Last year, some wild-eyed optimists suggested that Russia’s 2010 census would actually show that population had increased by as much as 1 million since the last census, in 2002.
Better luck next time. The preliminary census results are in, and Russia’s population declined 2.2 million, or 1.6 percent.
Debates over demographic issues are ongoing in the comments–in posts completely unrelated to demographics, but that’s the way things go around here. I imagine that this news will spark a similarly intense debate.
I realize that eight years is a long time, and that it is possible that the population decline has slowed, bottomed out, or even turned around during the last couple of years. I’d be interested in seeing any evidence that would support that view. Have at it, folks.
Color me skeptical. Russia still has serious, serious public health problems, notably AIDS and multi-drug resistant TB. With regards to the latter, the WHO recently issued a report indicating that Russia has the third largest number of infections in the world. Consider. China has almost 10 times the population as Russia, but only about double the number of infections, meaning that Russia’s infection rate is about 5 times China’s. The ratio is only slightly better when compared to India. These problems are bad in themselves, but are symptomatic of deeper problems that have baleful implications for Russian health and the potential for population growth.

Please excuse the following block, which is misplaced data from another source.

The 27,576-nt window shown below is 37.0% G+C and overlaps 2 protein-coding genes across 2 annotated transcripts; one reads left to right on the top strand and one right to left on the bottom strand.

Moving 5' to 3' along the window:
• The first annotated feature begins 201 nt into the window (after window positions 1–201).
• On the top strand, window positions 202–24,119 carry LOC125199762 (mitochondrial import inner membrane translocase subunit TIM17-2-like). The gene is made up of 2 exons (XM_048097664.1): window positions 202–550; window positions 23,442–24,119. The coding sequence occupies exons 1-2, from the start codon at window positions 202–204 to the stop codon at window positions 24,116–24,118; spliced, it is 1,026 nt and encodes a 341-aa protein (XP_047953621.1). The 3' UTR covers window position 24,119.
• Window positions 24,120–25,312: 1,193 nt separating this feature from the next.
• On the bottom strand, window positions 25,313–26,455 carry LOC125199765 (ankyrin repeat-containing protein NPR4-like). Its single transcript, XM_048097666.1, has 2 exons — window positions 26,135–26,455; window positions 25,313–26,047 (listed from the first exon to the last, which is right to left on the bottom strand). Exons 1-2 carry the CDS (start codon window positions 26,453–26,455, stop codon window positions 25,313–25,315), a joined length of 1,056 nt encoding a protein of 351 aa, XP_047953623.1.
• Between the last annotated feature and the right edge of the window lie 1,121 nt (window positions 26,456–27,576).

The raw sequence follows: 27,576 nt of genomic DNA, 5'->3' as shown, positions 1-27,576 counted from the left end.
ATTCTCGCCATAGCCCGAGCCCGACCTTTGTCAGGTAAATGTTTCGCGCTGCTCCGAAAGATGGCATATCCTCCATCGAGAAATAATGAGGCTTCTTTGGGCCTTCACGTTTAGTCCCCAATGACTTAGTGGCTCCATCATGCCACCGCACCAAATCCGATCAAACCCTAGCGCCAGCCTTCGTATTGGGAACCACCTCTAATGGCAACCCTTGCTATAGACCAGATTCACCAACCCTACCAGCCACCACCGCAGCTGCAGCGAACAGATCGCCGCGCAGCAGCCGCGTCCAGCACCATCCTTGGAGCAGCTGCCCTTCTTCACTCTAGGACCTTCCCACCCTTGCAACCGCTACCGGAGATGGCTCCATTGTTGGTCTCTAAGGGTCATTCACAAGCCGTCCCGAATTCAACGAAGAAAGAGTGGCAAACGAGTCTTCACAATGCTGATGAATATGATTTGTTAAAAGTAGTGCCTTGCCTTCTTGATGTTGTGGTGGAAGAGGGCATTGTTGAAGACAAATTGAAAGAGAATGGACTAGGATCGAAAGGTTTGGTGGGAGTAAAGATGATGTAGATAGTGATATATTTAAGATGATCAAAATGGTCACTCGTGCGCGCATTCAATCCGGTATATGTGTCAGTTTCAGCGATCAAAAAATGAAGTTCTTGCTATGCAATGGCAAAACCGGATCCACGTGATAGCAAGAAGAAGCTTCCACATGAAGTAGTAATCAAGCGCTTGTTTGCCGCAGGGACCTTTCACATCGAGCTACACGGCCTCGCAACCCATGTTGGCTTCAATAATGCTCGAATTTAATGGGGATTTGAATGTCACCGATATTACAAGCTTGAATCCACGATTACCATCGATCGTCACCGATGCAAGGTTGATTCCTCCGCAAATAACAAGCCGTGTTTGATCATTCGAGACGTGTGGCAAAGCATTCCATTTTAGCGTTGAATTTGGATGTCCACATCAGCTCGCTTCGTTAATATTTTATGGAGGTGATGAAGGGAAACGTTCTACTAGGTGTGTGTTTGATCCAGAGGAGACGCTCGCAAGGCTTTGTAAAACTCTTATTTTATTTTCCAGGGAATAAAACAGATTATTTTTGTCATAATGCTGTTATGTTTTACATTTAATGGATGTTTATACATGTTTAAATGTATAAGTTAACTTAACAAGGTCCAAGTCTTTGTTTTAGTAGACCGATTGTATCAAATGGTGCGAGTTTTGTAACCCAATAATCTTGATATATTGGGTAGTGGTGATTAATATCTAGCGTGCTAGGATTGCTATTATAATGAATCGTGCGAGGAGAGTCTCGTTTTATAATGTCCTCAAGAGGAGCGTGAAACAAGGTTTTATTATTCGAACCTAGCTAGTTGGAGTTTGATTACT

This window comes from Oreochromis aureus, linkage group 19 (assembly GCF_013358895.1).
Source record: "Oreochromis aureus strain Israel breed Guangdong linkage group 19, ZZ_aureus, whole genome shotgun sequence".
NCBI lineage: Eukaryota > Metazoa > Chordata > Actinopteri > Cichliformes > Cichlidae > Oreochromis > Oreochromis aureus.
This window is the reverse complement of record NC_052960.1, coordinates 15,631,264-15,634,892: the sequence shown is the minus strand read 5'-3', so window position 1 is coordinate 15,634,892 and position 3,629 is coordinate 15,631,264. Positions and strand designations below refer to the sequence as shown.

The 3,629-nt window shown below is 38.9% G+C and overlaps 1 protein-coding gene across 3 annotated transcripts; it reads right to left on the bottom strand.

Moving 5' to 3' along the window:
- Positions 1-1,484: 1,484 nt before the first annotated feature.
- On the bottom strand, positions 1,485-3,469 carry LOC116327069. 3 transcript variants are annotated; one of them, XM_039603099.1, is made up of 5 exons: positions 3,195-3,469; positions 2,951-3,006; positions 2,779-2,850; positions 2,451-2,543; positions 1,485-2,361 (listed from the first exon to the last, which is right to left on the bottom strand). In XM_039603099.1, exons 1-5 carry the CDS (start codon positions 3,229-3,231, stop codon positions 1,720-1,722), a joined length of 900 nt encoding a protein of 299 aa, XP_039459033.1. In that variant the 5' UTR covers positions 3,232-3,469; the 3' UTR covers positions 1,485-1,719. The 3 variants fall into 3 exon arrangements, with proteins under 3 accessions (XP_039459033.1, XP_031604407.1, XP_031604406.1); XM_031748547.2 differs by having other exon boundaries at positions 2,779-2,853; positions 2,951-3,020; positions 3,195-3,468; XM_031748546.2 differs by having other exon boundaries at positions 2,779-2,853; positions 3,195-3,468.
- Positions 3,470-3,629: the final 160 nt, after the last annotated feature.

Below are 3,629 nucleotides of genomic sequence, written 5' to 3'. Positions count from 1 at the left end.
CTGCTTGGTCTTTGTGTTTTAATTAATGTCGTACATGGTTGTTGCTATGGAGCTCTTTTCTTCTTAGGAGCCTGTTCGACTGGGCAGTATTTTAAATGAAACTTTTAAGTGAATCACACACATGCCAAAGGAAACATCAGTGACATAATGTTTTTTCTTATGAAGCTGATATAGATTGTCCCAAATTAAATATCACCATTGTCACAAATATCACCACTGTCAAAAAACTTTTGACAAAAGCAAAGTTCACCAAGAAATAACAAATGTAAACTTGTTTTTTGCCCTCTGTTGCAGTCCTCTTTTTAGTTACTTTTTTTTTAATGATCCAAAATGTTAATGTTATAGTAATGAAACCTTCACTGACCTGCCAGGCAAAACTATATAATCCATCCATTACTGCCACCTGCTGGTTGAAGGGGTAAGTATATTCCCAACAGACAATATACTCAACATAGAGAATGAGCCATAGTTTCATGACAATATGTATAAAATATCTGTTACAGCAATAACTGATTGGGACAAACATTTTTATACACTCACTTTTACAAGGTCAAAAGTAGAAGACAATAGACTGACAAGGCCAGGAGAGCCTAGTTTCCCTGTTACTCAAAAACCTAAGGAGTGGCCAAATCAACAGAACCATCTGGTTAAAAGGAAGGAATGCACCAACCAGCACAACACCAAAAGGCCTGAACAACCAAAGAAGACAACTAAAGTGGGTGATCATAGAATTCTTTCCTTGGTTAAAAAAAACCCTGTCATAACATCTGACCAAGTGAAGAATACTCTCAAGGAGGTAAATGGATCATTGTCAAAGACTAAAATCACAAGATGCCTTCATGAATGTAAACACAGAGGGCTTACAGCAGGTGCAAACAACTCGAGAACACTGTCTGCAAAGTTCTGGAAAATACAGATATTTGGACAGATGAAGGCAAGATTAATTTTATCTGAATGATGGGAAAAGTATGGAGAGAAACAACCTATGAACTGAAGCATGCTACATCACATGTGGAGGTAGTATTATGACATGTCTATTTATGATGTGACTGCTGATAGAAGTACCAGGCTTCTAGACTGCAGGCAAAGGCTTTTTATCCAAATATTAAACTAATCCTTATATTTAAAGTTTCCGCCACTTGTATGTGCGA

Alcohol is of course a serious problem too. But maybe there is good news. Some Russians are reducing their consumption of vodka. Unfortunately, they’re substituting whiskey. This line is priceless:
“I actually find that countries with a strong history of distillation are usually more responsive to Scotch whisky, and this is especially true of Russia,” he told The Moscow Times in e-mailed comments.
I’ll bet. I’d also bet it will be an uphill struggle, to say the least, for the country to record a population increase by the time of the next census.
And no, I won’t be persuaded by arguments that it’s worse in Latvia.